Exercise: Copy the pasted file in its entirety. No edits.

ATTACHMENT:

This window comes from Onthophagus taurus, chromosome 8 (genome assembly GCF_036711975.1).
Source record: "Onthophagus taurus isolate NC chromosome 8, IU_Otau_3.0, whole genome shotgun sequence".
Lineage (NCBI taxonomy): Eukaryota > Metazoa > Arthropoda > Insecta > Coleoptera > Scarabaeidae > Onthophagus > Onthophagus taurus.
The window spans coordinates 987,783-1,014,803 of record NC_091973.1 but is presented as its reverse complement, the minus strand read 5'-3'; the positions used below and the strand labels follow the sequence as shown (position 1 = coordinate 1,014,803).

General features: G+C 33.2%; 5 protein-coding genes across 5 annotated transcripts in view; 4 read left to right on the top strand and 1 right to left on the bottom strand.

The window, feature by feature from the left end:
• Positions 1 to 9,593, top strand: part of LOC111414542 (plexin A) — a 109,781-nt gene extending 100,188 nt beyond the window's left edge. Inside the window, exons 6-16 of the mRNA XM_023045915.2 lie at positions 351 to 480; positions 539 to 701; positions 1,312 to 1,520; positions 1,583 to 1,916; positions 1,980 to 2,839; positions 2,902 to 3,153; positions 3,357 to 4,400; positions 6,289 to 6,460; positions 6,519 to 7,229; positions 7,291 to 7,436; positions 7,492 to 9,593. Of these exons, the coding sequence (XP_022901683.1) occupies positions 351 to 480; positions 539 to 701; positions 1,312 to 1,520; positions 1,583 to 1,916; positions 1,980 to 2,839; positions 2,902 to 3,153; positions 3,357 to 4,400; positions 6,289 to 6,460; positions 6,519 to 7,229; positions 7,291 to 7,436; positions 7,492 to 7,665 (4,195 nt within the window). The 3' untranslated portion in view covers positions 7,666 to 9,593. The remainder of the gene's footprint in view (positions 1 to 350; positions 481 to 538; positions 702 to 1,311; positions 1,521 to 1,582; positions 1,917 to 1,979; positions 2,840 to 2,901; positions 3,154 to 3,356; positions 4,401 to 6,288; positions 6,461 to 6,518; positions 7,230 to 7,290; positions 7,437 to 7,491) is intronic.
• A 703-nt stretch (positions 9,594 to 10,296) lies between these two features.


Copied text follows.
This window comes from Onthophagus taurus, chromosome 8 (genome assembly GCF_036711975.1).
Source record: "Onthophagus taurus isolate NC chromosome 8, IU_Otau_3.0, whole genome shotgun sequence".
Lineage (NCBI taxonomy): Eukaryota > Metazoa > Arthropoda > Insecta > Coleoptera > Scarabaeidae > Onthophagus > Onthophagus taurus.
The window spans coordinates 987,783-1,014,803 of record NC_091973.1 but is presented as its reverse complement, the minus strand read 5'-3'; the positions used below and the strand labels follow the sequence as shown (position 1 = coordinate 1,014,803).

General features: G+C 33.2%; 5 protein-coding genes across 5 annotated transcripts in view; 4 read left to right on the top strand and 1 right to left on the bottom strand.

The window, feature by feature from the left end:
• Positions 1 to 9,593, top strand: part of LOC111414542 (plexin A) — a 109,781-nt gene extending 100,188 nt beyond the window's left edge. Inside the window, exons 6-16 of the mRNA XM_023045915.2 lie at positions 351 to 480; positions 539 to 701; positions 1,312 to 1,520; positions 1,583 to 1,916; positions 1,980 to 2,839; positions 2,902 to 3,153; positions 3,357 to 4,400; positions 6,289 to 6,460; positions 6,519 to 7,229; positions 7,291 to 7,436; positions 7,492 to 9,593. Of these exons, the coding sequence (XP_022901683.1) occupies positions 351 to 480; positions 539 to 701; positions 1,312 to 1,520; positions 1,583 to 1,916; positions 1,980 to 2,839; positions 2,902 to 3,153; positions 3,357 to 4,400; positions 6,289 to 6,460; positions 6,519 to 7,229; positions 7,291 to 7,436; positions 7,492 to 7,665 (4,195 nt within the window). The 3' untranslated portion in view covers positions 7,666 to 9,593. The remainder of the gene's footprint in view (positions 1 to 350; positions 481 to 538; positions 702 to 1,311; positions 1,521 to 1,582; positions 1,917 to 1,979; positions 2,840 to 2,901; positions 3,154 to 3,356; positions 4,401 to 6,288; positions 6,461 to 6,518; positions 7,230 to 7,290; positions 7,437 to 7,491) is intronic.
• A 703-nt stretch (positions 9,594 to 10,296) lies between these two features.